Are you nearing retirement age or already retired but wondering how you stack up? Retirement comes with many questions, such as wondering if you have enough savings or how your income taxes might change. Looking at retirement statistics can help you prepare for leaving the working world behind. It can also help you determine if your retirement experience is similar to other seniors. Check out these retirement statistics to learn more about the golden years.
When it comes to the average retirement age, there's a bit of a gender gap. Men retire at 65 on average, while women tend to retire a little earlier at 62. Those numbers have increased over the last several decades. In 1992, men typically retired at 62 while women averaged a retirement age of 59.
Statistics also show that education level can impact retirement age, with people having a higher level of education typically retiring later. Lots of factors go into deciding when to retire. For many people, how much retirement savings they have and how long it might last can impact the decision. Health issues could force some people to retire early.
You can start receiving Social Security benefits at age 62, but you'll receive a lower amount each month for the rest of your life. To receive the full amount per month, you need to work until your full retirement age, which varies based on birth year. It ranges from 66 to 67. People born between 1943 and 1954 reach full retirement age at 66. If you're born in 1960 or later, your full retirement age is 67. Birth years between 1955 and 1959 have an additional 2 months for every year above 1954. For instance, if you're born in 1955, your full retirement age is 66 years and 2 months. If you're born in 1958, it's 66 years and 8 months.
Close to 67 million people will receive Social Security each month in 2023. This includes retired people as well as disabled workers, dependents and survivors. It's a major source of income for older adults, with almost nine out of 10 people who are 65 or older receiving the benefits. Older adults receive an estimated 30% of their income from Social Security.
By the end of 2020, the average balance of a 401(k) plan was $87,040. This takes into account all age groups, not just retirees. The years of tenure impacted the balance amounts. For instance, people in their 60s with 0 to 2 years of tenure averaged $59,771, while that same age group with more than 30 years of tenure averaged $351,174. If your 401(k) balance is lower than you want, you're not alone. It could be time to step up your contributions if you're still working. The recommended amount to have by the time you reach age 67 is 10 times your salary. You can make catch-up contributions to increase your savings as you get closer to retirement.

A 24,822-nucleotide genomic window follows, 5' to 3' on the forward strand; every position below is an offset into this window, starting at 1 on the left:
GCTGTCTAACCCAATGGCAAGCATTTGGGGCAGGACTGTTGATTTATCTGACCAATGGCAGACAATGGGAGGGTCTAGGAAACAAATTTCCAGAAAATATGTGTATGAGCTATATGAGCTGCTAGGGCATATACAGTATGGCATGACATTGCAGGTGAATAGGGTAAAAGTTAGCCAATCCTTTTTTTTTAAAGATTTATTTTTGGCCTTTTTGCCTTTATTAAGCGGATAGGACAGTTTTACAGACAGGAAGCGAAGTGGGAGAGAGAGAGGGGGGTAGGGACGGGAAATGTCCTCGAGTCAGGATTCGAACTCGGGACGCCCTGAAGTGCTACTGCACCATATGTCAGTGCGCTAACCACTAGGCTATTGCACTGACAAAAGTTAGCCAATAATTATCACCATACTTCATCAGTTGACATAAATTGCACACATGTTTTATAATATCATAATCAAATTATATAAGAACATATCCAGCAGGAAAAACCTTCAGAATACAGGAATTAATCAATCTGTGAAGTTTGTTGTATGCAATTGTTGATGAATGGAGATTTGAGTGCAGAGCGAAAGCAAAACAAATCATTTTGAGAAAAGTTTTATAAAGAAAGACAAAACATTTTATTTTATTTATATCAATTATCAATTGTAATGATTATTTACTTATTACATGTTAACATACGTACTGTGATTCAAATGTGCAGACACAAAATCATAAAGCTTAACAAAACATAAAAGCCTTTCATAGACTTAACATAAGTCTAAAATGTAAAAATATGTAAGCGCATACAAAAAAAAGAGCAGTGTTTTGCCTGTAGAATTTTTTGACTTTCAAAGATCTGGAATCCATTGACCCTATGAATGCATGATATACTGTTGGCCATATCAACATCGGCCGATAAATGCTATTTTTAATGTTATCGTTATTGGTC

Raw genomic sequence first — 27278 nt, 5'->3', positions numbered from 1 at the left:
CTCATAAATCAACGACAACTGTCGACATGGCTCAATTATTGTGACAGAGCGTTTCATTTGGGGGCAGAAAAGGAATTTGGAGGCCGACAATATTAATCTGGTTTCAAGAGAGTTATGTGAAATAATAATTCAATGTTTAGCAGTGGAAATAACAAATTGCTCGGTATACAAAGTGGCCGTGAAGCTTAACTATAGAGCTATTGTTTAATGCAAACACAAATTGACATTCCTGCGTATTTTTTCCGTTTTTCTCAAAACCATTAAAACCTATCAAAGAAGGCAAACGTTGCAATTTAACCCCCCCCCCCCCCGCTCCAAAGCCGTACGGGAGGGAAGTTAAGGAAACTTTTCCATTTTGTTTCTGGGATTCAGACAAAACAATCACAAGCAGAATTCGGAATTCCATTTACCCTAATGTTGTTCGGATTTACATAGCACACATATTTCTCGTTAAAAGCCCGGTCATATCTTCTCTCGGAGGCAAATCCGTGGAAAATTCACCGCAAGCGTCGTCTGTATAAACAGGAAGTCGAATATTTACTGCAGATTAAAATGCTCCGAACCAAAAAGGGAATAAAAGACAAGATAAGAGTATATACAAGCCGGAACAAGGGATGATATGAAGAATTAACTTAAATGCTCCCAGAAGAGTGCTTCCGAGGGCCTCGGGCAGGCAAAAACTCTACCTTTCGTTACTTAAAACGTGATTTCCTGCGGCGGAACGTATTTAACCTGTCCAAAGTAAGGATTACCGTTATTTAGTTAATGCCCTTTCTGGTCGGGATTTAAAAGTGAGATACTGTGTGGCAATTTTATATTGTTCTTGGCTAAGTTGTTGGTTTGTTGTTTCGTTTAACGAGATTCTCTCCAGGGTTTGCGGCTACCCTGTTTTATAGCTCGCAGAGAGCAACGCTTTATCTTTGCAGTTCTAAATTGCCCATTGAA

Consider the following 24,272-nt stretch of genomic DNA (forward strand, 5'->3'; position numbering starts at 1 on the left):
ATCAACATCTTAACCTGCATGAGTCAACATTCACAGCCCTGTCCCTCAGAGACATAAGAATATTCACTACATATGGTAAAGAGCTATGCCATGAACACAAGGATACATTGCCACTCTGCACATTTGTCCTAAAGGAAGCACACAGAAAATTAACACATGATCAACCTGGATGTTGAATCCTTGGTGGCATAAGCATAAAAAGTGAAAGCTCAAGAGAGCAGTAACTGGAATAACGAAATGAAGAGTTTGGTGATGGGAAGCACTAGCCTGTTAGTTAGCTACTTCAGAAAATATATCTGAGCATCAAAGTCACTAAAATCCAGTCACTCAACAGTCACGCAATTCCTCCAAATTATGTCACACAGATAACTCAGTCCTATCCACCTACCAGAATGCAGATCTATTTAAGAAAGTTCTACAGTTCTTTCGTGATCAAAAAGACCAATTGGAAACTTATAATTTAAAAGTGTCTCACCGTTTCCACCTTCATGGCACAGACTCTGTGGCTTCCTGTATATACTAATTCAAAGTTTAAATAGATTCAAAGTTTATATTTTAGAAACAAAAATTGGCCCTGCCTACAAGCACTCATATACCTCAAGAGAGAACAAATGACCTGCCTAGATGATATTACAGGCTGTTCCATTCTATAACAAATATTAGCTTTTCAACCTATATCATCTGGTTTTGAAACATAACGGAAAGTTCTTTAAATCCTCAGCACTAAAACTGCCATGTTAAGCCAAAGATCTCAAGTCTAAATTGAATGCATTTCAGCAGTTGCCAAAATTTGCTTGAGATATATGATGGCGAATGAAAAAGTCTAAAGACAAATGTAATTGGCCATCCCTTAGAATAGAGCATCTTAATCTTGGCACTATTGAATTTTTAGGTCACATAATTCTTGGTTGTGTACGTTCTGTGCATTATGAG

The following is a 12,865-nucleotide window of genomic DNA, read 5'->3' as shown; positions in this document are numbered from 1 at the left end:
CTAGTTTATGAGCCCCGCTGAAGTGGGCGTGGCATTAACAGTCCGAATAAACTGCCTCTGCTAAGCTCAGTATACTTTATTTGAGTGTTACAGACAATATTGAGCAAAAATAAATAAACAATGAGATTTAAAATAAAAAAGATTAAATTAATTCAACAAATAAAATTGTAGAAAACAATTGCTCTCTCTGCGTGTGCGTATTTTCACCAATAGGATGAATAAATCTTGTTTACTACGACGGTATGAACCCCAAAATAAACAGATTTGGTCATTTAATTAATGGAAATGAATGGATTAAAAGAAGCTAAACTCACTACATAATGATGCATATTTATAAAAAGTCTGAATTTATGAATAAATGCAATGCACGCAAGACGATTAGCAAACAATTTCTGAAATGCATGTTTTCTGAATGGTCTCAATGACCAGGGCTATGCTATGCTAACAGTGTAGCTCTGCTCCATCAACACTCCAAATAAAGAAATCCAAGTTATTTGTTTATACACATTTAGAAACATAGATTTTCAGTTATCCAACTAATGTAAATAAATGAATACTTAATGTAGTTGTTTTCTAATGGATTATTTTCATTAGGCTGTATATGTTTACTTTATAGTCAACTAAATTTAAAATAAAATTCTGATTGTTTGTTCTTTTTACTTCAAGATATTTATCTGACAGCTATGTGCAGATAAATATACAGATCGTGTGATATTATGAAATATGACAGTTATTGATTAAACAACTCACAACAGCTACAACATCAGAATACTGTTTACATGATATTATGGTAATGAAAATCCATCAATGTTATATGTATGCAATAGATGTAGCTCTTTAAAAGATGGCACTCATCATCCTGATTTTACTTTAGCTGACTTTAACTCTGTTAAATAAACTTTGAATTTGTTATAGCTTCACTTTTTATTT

Just because you retire doesn't mean you're done working forever. A survey from Paychex showed that one in six retirees surveyed said they were considering going back to work. The reasons for considering a return to the workplace varied, with 53% saying it was due to needing more money. Another common reason was boredom, with 52% of respondents listing it as one of the reasons they were thinking about going back to work. Loneliness was a motivator for 43% of those surveyed. Of retirees who actually went back to work, 55% said it was because they needed the money.
Where does your money go in retirement? Housing is typically one of the biggest expenses, with almost a third of monthly income going to it on average. Food is the next largest expense. Monthly spending in retirement came in at under $2,000 for about half of retirees. Monthly expenditures of $2,000 to $3,999 were normal for one in three retirees. For 16% of retirees, monthly spending was between $4,000 and $6,999. At the high end, only about 3% of retirees spent $7,000 or more each month.
People who are still working have lots of plans for their retirement years. Travel is a popular plan, with 65% of people hoping to do so in retirement. Spending time with friends and family will be a retirement priority for 59% of people, and 51% plan to spend time on hobbies when they retire. Those plans might change as you retire depending on how much retirement savings you have and how your health is after you retire. Your location can also impact how you spend your time. For instance, if you live far away from your family, you might not be able to spend as much time with them as you want.
No matter how you plan to spend your retirement years, Bethesda Gardens Phoenix can help you live your life to the fullest. Lots of on-site amenities make life enjoyable and offer convenience. With assisted living and memory care options, the community offers the support you need as you get older.
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